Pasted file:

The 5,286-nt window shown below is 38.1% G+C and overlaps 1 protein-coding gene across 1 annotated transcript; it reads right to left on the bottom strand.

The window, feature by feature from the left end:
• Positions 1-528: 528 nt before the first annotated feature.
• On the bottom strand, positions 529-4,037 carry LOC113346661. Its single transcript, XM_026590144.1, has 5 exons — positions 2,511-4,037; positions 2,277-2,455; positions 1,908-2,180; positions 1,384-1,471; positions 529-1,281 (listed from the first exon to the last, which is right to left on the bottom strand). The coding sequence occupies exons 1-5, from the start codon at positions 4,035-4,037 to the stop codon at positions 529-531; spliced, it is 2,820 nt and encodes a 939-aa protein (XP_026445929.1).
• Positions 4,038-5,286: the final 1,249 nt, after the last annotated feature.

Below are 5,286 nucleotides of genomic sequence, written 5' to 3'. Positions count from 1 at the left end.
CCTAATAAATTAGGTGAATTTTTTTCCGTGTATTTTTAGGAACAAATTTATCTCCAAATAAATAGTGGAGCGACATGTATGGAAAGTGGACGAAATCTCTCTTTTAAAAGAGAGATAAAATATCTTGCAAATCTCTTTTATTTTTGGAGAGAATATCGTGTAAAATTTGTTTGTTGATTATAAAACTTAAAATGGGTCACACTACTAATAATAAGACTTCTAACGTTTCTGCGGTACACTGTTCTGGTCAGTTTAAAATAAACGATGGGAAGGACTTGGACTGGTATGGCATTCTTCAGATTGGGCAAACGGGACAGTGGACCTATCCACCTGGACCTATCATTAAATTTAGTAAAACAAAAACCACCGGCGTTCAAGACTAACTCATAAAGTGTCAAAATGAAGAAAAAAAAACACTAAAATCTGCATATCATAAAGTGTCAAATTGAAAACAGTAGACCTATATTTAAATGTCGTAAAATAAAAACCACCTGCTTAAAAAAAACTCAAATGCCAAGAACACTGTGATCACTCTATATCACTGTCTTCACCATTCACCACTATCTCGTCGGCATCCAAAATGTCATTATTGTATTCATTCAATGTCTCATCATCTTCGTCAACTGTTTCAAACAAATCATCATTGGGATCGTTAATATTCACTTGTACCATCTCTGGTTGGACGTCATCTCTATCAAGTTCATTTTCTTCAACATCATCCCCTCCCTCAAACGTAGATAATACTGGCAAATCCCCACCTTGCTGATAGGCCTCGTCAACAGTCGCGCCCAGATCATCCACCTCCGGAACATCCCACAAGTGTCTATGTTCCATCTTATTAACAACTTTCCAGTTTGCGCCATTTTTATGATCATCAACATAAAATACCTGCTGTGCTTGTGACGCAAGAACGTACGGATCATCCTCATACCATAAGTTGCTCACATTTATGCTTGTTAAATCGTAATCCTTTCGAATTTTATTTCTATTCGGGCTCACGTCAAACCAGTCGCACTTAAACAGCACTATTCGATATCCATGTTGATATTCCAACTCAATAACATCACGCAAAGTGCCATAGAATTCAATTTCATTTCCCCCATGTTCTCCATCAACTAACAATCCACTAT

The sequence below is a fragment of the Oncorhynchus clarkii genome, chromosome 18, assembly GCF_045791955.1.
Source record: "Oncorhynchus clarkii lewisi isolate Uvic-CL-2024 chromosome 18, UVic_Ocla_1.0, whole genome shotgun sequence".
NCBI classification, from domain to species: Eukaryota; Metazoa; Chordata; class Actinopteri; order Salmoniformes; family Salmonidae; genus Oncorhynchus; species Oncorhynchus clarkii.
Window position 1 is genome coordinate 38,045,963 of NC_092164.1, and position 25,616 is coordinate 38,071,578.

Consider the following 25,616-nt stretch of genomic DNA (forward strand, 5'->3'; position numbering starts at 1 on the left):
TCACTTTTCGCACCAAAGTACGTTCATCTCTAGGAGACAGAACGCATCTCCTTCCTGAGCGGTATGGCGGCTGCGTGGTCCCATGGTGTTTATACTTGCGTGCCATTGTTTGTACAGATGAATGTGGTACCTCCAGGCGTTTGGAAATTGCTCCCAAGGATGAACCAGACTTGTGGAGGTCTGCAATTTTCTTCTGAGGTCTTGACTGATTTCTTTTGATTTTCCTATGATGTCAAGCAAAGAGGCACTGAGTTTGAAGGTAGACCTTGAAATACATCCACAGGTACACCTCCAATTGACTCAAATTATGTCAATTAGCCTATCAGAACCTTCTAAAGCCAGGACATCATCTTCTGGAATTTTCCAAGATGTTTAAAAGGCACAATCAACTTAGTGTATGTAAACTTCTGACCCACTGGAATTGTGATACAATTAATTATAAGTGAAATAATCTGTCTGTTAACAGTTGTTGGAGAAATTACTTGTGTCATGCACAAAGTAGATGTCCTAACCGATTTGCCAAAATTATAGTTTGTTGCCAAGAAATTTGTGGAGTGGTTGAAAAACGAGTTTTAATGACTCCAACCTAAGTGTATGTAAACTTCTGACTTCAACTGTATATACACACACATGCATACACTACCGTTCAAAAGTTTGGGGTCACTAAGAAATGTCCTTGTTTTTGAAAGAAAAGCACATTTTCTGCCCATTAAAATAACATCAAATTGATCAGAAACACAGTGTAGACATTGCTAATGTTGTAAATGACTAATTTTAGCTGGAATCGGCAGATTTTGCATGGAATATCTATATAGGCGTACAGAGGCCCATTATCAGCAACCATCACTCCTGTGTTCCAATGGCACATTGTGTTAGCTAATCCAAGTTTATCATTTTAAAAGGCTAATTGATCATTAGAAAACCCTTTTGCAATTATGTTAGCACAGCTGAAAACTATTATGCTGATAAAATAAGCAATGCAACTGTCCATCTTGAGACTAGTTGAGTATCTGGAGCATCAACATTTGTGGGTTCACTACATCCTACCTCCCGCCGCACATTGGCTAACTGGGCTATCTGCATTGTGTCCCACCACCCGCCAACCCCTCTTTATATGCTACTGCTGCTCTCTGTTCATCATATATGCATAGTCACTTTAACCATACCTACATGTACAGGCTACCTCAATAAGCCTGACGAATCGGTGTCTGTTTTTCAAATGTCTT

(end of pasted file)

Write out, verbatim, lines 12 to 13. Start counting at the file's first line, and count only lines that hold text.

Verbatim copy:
Consider the following 25,616-nt stretch of genomic DNA (forward strand, 5'->3'; position numbering starts at 1 on the left):
TCACTTTTCGCACCAAAGTACGTTCATCTCTAGGAGACAGAACGCATCTCCTTCCTGAGCGGTATGGCGGCTGCGTGGTCCCATGGTGTTTATACTTGCGTGCCATTGTTTGTACAGATGAATGTGGTACCTCCAGGCGTTTGGAAATTGCTCCCAAGGATGAACCAGACTTGTGGAGGTCTGCAATTTTCTTCTGAGGTCTTGACTGATTTCTTTTGATTTTCCTATGATGTCAAGCAAAGAGGCACTGAGTTTGAAGGTAGACCTTGAAATACATCCACAGGTACACCTCCAATTGACTCAAATTATGTCAATTAGCCTATCAGAACCTTCTAAAGCCAGGACATCATCTTCTGGAATTTTCCAAGATGTTTAAAAGGCACAATCAACTTAGTGTATGTAAACTTCTGACCCACTGGAATTGTGATACAATTAATTATAAGTGAAATAATCTGTCTGTTAACAGTTGTTGGAGAAATTACTTGTGTCATGCACAAAGTAGATGTCCTAACCGATTTGCCAAAATTATAGTTTGTTGCCAAGAAATTTGTGGAGTGGTTGAAAAACGAGTTTTAATGACTCCAACCTAAGTGTATGTAAACTTCTGACTTCAACTGTATATACACACACATGCATACACTACCGTTCAAAAGTTTGGGGTCACTAAGAAATGTCCTTGTTTTTGAAAGAAAAGCACATTTTCTGCCCATTAAAATAACATCAAATTGATCAGAAACACAGTGTAGACATTGCTAATGTTGTAAATGACTAATTTTAGCTGGAATCGGCAGATTTTGCATGGAATATCTATATAGGCGTACAGAGGCCCATTATCAGCAACCATCACTCCTGTGTTCCAATGGCACATTGTGTTAGCTAATCCAAGTTTATCATTTTAAAAGGCTAATTGATCATTAGAAAACCCTTTTGCAATTATGTTAGCACAGCTGAAAACTATTATGCTGATAAAATAAGCAATGCAACTGTCCATCTTGAGACTAGTTGAGTATCTGGAGCATCAACATTTGTGGGTTCACTACATCCTACCTCCCGCCGCACATTGGCTAACTGGGCTATCTGCATTGTGTCCCACCACCCGCCAACCCCTCTTTATATGCTACTGCTGCTCTCTGTTCATCATATATGCATAGTCACTTTAACCATACCTACATGTACAGGCTACCTCAATAAGCCTGACGAATCGGTGTCTGTTTTTCAAATGTCTT